(EDIT: with a link to Ephialte’s APRIL contents!)
Well, we noticed that in the deepest italian night there came foreign bloggers in order to pay visit to “Efialte”, and we consequently thought we may help any non-italian people visiting “Efialte” (or “Ephialtes”) to grasp the general meaning of what is happening here.
The general framework is a creative course on «Ancient Drama Techniques», «Tecniche del Dramma Antico», Coordinated in the Facoltà di Lettere e Filosofia, Università degli Studi di Sassari, Sassari, Sardinia, Italy, by Andrea Blasina (vedi la scheda su uniss.it). Our main theme in this year is Tantalus’s and Pelopidae’s myths. We ate myths, and you caught us in our digestive phase.
The general themes in this course are «reflexion», «writing», «production».
– The group singled out some characters that are giving birth to objects and installations, such as Pelops, the triad Agamemnon-Clytemnestra-Cassandra, the whole perverted genealogical tree of the genos, the slaughtered-cooked-eaten children of Thyestes, digested in cookies, in an audience-oriented game or in the popular dolls called ‘pigotte‘. The contribution are traced by the single individualities and shaped by the community.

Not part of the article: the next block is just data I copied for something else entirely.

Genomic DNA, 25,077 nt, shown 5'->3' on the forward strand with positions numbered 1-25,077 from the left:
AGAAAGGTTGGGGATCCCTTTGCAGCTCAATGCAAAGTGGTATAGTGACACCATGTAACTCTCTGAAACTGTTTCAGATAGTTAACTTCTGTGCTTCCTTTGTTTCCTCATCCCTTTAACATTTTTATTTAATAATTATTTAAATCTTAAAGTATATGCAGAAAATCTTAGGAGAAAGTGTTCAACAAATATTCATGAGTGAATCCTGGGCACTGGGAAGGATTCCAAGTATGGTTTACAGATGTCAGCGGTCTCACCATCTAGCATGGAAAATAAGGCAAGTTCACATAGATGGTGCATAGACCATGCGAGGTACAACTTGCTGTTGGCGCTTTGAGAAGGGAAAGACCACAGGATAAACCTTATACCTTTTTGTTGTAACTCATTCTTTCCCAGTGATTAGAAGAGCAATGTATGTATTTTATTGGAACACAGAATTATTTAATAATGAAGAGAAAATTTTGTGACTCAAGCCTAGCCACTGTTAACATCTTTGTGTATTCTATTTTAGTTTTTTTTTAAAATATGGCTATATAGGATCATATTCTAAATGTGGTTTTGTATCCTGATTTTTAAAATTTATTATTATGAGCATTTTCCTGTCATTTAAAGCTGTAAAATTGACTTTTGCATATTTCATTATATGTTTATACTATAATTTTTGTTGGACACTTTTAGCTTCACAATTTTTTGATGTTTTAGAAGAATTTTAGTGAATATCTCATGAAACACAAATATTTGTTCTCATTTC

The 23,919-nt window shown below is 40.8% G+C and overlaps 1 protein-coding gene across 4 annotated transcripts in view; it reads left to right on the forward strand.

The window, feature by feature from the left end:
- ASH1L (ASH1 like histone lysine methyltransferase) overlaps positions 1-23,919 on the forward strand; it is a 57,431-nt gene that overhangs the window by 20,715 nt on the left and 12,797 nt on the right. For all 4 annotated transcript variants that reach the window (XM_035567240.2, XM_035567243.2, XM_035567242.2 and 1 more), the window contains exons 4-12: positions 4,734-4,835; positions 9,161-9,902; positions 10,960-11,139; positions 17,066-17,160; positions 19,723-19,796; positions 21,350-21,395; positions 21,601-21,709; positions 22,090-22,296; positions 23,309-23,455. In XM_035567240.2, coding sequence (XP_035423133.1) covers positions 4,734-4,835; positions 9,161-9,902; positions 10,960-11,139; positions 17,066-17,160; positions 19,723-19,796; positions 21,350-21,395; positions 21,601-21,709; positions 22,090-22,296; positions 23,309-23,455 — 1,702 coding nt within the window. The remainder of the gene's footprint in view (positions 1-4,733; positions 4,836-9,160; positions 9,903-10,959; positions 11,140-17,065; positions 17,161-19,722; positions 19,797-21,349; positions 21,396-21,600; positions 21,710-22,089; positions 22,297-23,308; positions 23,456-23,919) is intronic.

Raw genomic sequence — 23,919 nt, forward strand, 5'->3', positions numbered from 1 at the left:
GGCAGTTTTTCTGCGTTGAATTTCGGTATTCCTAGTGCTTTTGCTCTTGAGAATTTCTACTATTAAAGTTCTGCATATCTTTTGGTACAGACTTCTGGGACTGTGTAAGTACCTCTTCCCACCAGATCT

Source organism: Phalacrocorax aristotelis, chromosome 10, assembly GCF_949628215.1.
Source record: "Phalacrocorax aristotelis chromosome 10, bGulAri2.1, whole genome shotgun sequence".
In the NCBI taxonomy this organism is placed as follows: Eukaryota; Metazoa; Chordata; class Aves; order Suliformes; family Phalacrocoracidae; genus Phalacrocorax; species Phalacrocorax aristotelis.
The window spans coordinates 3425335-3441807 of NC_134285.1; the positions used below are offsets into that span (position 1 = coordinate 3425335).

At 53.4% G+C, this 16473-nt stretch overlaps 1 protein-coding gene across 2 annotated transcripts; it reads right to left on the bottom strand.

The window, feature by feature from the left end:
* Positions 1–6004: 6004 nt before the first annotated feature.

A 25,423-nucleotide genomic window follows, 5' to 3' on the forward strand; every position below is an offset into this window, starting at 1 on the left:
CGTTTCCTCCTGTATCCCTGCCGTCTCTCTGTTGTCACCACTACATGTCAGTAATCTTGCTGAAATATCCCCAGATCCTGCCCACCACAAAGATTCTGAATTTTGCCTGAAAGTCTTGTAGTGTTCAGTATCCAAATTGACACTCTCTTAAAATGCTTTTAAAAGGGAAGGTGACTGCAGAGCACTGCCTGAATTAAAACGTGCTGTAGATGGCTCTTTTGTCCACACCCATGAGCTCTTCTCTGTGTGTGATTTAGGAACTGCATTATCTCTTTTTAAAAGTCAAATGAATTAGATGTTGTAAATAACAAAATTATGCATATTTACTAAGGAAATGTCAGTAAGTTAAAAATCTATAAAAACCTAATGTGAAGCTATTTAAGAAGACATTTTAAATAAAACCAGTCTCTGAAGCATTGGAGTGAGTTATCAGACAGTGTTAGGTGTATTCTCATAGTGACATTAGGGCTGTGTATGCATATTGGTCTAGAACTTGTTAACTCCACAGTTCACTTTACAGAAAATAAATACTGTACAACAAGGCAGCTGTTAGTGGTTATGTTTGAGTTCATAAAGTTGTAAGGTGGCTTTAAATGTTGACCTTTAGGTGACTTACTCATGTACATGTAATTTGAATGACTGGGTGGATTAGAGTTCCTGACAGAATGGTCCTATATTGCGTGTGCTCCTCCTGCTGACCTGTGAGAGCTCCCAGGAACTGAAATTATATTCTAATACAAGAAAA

– Writing activities include so far: a fairytale about the fate of Thyestes’s sons; a new writing of the astonishing prologue of Seneca’s Thyestes; and a short movie storyboard/layout/screenplay transposing the myth in a sci-fi history.
– Research activities singled out family relationships (you can check here and here) and reflections on related themes and texts.
– meeting people is an important task. We met Marco Caracciolo, journalist and multimedia producer.
Being part of a project named after Ephialtes definitely asks for a fondness to interpret the text and, by this, betray it. we are dealing with human corpses being eaten: that’s why an installation called «corpo tipografico» (typographical body / typographical corpse) is about to be produced.
Many other results are omitted in this account, or are yet to be seen on “Efialte”.